iRights – righting some Internet wrongs

An introduction to the iRights initiative that aims to secure digital rights for young people to access technology “creatively, knowledgeably and fearlessly”.

What the iRights initiative means for children, parents and the tech companies…

For over a year now, the Internet Matters team has been on a mission to get parents educated about technology to ensure children are getting the right support and advice as they navigate the digital world.

We believe in the positive power of the Internet, and actively encourage digital education and adventure for people of all ages and all walks of life. But we want them to do that in an environment that’s safe and secure.

So, we were delighted to be a part of the recent iRights initiative, backed by Baroness Kidron and Baroness Shields, Minister for Internet Safety and Security.

iRights five-step framework

This five-step framework of digital rights empowers young people to access technology “creatively, knowledgeably and fearlessly”:

The right to remove – every child and young person should have the right to easily edit or delete all content they have created.

The right to know – children and young people have the right to know who is holding or profiting from their information, what their information is being used for and whether it is being copied, sold or traded.

The right to safety and support – children and young people should be confident that they will be protected from illegal practices and supported if confronted by troubling or upsetting scenarios online.

The right to informed and conscious choices – children and young people should be empowered to reach into creative places online, but at the same time have the capacity and support to easily disengage.

 

The right to digital literacy – to access the knowledge that the Internet can deliver, children and young people need to be taught the skills to use, create and critique digital technologies and given the tools to negotiate changing social norms.

Surely, as adults here to inspire and empower the next generation, we can all agree to these principles?

Instant access to technology – and being safe, confident and free to explore online – has arguably become a fundamental human right. And, for me, that makes the iRights initiative as significant as the creation of the education-for-all Acts at the turn of the last century, and the UN Convention on the Rights of the Child 25 years ago.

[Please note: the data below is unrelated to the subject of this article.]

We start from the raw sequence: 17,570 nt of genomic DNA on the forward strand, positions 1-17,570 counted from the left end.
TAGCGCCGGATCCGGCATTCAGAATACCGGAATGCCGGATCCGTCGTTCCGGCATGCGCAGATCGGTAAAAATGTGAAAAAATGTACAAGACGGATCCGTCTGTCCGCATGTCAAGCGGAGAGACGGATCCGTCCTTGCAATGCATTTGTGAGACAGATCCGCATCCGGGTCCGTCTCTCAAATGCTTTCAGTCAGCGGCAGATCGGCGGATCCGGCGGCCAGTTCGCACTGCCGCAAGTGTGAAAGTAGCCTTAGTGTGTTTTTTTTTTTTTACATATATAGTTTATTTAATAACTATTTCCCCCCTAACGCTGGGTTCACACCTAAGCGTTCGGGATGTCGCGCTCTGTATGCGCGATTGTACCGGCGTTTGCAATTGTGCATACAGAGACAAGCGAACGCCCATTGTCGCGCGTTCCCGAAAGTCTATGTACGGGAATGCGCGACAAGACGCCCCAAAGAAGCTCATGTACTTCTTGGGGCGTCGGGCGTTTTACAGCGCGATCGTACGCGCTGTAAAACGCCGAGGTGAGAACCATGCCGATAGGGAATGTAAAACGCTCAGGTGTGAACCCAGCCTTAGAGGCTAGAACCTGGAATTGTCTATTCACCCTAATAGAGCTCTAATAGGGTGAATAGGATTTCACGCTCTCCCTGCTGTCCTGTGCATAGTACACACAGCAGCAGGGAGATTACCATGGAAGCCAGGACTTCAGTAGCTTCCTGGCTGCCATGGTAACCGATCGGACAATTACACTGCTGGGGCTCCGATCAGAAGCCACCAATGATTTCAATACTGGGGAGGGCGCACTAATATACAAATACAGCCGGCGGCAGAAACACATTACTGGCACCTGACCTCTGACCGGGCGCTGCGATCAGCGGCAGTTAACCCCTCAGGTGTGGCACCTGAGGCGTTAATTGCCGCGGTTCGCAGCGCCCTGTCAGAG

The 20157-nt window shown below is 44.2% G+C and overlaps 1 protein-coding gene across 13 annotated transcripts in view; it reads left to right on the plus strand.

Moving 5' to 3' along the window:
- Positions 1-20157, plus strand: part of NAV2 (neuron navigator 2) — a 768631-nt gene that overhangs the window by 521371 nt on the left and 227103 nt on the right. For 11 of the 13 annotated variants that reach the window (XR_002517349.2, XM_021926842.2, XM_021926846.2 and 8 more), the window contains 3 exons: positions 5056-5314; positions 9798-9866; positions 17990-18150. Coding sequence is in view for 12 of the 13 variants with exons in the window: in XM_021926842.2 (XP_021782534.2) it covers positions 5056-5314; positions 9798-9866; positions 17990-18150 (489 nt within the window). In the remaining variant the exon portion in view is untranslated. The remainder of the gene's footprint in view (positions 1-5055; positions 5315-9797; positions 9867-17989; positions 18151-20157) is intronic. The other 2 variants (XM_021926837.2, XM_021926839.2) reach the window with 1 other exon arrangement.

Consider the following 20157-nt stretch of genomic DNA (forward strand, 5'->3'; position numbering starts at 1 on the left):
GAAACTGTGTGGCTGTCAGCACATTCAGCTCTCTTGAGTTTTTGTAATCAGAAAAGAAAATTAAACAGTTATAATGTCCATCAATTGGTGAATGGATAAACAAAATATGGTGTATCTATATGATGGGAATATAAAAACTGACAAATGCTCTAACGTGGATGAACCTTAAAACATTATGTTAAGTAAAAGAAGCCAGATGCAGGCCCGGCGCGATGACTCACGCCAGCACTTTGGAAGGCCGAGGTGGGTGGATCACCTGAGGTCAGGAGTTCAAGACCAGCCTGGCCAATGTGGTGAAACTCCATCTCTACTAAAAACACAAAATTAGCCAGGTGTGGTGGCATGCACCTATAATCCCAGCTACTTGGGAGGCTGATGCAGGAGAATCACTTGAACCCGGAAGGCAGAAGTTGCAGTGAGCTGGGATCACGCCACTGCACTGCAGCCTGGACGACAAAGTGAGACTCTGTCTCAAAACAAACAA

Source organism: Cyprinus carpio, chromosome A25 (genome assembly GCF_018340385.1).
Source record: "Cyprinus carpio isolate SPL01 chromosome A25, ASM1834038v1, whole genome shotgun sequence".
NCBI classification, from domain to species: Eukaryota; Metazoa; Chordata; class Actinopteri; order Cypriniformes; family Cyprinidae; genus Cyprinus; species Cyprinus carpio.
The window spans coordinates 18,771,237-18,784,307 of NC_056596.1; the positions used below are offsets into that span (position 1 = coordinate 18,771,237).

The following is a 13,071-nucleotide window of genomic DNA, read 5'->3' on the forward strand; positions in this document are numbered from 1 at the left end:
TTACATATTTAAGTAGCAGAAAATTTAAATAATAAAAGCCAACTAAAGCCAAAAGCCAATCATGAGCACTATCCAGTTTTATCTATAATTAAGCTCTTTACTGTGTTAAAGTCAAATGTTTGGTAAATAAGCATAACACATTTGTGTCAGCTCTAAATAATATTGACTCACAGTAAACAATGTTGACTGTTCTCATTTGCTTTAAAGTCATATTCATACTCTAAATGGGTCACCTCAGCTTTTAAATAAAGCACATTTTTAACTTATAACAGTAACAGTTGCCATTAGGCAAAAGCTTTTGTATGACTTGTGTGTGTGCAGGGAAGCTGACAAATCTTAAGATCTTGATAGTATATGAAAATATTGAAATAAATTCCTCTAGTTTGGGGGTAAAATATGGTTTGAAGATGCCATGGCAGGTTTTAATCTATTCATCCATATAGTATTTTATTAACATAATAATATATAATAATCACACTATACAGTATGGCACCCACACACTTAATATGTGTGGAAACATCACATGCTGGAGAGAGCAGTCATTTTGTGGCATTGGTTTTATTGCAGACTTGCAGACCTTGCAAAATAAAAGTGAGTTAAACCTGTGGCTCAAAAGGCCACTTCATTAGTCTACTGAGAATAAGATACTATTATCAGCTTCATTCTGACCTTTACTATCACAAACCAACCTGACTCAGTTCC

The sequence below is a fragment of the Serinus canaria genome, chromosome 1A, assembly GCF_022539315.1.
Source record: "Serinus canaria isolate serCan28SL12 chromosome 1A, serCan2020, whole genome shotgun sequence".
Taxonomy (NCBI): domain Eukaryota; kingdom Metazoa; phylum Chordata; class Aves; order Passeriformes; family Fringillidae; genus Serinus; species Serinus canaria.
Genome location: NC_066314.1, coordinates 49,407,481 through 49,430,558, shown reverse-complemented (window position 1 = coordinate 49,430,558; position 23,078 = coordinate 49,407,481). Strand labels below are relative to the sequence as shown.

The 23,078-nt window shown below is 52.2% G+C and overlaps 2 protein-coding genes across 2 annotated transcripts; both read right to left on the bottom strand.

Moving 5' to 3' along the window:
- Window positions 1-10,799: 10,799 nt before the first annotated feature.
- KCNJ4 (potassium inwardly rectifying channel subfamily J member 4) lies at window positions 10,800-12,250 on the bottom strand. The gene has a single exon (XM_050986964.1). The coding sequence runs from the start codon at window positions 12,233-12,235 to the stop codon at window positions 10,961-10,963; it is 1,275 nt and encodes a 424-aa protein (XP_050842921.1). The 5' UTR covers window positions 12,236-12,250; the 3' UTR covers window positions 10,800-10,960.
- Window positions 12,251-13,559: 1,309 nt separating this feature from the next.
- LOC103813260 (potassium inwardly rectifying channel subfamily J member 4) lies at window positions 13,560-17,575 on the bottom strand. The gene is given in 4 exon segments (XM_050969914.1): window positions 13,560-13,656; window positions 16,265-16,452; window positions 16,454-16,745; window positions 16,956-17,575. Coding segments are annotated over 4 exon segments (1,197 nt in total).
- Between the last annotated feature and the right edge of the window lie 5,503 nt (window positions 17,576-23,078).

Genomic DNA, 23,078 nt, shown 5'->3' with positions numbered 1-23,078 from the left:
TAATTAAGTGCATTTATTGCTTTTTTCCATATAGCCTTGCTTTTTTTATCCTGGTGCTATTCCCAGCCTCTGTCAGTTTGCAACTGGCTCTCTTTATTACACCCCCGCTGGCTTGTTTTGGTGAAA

The biggest challenge, however, is how to implement it.

Next step for iRights 

As well as Internet Matters, iRights is supported by numerous well-known organisations. From charities such as UNICEF and Save the Children, to commercial companies such as Barclays and Sky.

The next step for iRights is to get the Internet giants of the West Coast to sign up; their support would make iRights a reality for children.

With Mind Candy and Mozilla already as iRights signatories, there is clearly a shift towards recognising the rights of a child, and with their backing, the iRights initiative can deliver on its promise of enabling real control over an individual child’s digital life.

But at the heart of this issue remains education and engagement – from parents, to teachers, Ministers to business leaders.

Educating adults to make informed decision on how to protect children online

That’s why we at Internet Matters are focused on educating adults about technology, so they can make their own informed decisions about how to protect their children in the digital world, just as they do in the physical one.

Of course, the most important thing for children to do is make sure that they don’t post personal pictures of – or information about – themselves that they then have to remove in the first place. But in a world where we all make mistakes, having iRights for teens is an essential step in acknowledging the role technology plays in 21st-century life.

Quite simply, as well as espousing the wonders of the Internet, we must also ensure we are clear on the consequences of over-sharing and over-exposing.

With or without iRights, children need to be digitally enabled by an informed network of support around them who can educate, empower and advise.

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